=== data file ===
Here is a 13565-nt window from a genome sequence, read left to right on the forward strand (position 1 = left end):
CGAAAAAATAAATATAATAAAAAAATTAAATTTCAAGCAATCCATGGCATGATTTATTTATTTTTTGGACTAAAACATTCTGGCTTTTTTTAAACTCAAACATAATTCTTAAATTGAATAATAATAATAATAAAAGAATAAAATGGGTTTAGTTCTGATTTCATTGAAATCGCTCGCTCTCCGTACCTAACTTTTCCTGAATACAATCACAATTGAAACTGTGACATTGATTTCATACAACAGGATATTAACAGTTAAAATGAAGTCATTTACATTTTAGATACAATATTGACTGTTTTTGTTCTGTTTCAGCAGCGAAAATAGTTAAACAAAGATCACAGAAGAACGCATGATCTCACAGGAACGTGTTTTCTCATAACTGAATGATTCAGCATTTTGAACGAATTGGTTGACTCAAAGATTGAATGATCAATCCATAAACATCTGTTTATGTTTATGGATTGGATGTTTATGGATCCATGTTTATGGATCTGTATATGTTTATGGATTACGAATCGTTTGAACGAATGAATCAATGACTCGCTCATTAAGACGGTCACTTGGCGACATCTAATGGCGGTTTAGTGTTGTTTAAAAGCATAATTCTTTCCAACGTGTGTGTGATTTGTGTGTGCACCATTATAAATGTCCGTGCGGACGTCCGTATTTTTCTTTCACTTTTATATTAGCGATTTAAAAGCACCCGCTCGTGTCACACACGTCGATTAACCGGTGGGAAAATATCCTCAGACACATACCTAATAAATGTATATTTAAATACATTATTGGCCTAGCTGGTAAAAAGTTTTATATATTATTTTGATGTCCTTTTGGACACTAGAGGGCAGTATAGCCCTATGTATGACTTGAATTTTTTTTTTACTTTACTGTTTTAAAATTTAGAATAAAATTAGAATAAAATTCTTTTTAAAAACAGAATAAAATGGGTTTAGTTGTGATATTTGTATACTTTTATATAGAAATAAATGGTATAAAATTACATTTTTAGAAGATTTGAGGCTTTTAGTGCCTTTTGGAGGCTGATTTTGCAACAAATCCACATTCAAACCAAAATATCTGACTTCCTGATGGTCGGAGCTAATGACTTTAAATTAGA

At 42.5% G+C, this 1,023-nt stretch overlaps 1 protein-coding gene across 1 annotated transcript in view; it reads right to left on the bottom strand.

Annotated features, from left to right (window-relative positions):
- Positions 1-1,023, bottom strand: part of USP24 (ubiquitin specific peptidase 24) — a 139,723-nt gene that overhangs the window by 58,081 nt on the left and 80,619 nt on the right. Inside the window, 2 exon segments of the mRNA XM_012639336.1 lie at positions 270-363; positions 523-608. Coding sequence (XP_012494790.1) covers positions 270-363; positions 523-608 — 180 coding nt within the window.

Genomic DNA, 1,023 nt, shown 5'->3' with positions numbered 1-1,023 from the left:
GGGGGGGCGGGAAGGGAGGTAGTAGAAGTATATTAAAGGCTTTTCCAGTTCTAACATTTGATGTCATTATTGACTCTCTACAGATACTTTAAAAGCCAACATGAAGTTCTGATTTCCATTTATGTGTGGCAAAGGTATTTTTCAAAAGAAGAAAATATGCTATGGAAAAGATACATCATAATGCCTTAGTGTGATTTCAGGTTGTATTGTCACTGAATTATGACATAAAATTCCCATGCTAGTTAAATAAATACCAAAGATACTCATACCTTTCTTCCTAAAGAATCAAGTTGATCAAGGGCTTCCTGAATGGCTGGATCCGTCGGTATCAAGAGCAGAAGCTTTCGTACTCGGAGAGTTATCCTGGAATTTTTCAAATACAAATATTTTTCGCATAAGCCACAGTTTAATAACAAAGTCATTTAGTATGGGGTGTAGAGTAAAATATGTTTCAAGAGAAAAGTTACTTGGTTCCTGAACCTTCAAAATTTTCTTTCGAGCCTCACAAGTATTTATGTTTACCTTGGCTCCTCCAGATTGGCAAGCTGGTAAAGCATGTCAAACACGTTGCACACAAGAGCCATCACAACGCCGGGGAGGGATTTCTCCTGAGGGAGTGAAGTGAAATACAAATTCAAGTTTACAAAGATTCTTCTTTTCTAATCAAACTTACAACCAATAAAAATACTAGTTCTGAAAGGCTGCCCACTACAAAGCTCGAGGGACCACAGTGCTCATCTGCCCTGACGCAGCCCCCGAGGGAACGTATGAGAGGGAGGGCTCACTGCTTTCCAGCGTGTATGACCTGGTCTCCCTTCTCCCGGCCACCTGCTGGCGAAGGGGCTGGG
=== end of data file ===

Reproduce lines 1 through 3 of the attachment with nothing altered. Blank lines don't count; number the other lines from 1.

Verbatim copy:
Here is a 13565-nt window from a genome sequence, read left to right on the forward strand (position 1 = left end):
CGAAAAAATAAATATAATAAAAAAATTAAATTTCAAGCAATCCATGGCATGATTTATTTATTTTTTGGACTAAAACATTCTGGCTTTTTTTAAACTCAAACATAATTCTTAAATTGAATAATAATAATAATAAAAGAATAAAATGGGTTTAGTTCTGATTTCATTGAAATCGCTCGCTCTCCGTACCTAACTTTTCCTGAATACAATCACAATTGAAACTGTGACATTGATTTCATACAACAGGATATTAACAGTTAAAATGAAGTCATTTACATTTTAGATACAATATTGACTGTTTTTGTTCTGTTTCAGCAGCGAAAATAGTTAAACAAAGATCACAGAAGAACGCATGATCTCACAGGAACGTGTTTTCTCATAACTGAATGATTCAGCATTTTGAACGAATTGGTTGACTCAAAGATTGAATGATCAATCCATAAACATCTGTTTATGTTTATGGATTGGATGTTTATGGATCCATGTTTATGGATCTGTATATGTTTATGGATTACGAATCGTTTGAACGAATGAATCAATGACTCGCTCATTAAGACGGTCACTTGGCGACATCTAATGGCGGTTTAGTGTTGTTTAAAAGCATAATTCTTTCCAACGTGTGTGTGATTTGTGTGTGCACCATTATAAATGTCCGTGCGGACGTCCGTATTTTTCTTTCACTTTTATATTAGCGATTTAAAAGCACCCGCTCGTGTCACACACGTCGATTAACCGGTGGGAAAATATCCTCAGACACATACCTAATAAATGTATATTTAAATACATTATTGGCCTAGCTGGTAAAAAGTTTTATATATTATTTTGATGTCCTTTTGGACACTAGAGGGCAGTATAGCCCTATGTATGACTTGAATTTTTTTTTTACTTTACTGTTTTAAAATTTAGAATAAAATTAGAATAAAATTCTTTTTAAAAACAGAATAAAATGGGTTTAGTTGTGATATTTGTATACTTTTATATAGAAATAAATGGTATAAAATTACATTTTTAGAAGATTTGAGGCTTTTAGTGCCTTTTGGAGGCTGATTTTGCAACAAATCCACATTCAAACCAAAATATCTGACTTCCTGATGGTCGGAGCTAATGACTTTAAATTAGA

At 42.5% G+C, this 1,023-nt stretch overlaps 1 protein-coding gene across 1 annotated transcript in view; it reads right to left on the bottom strand.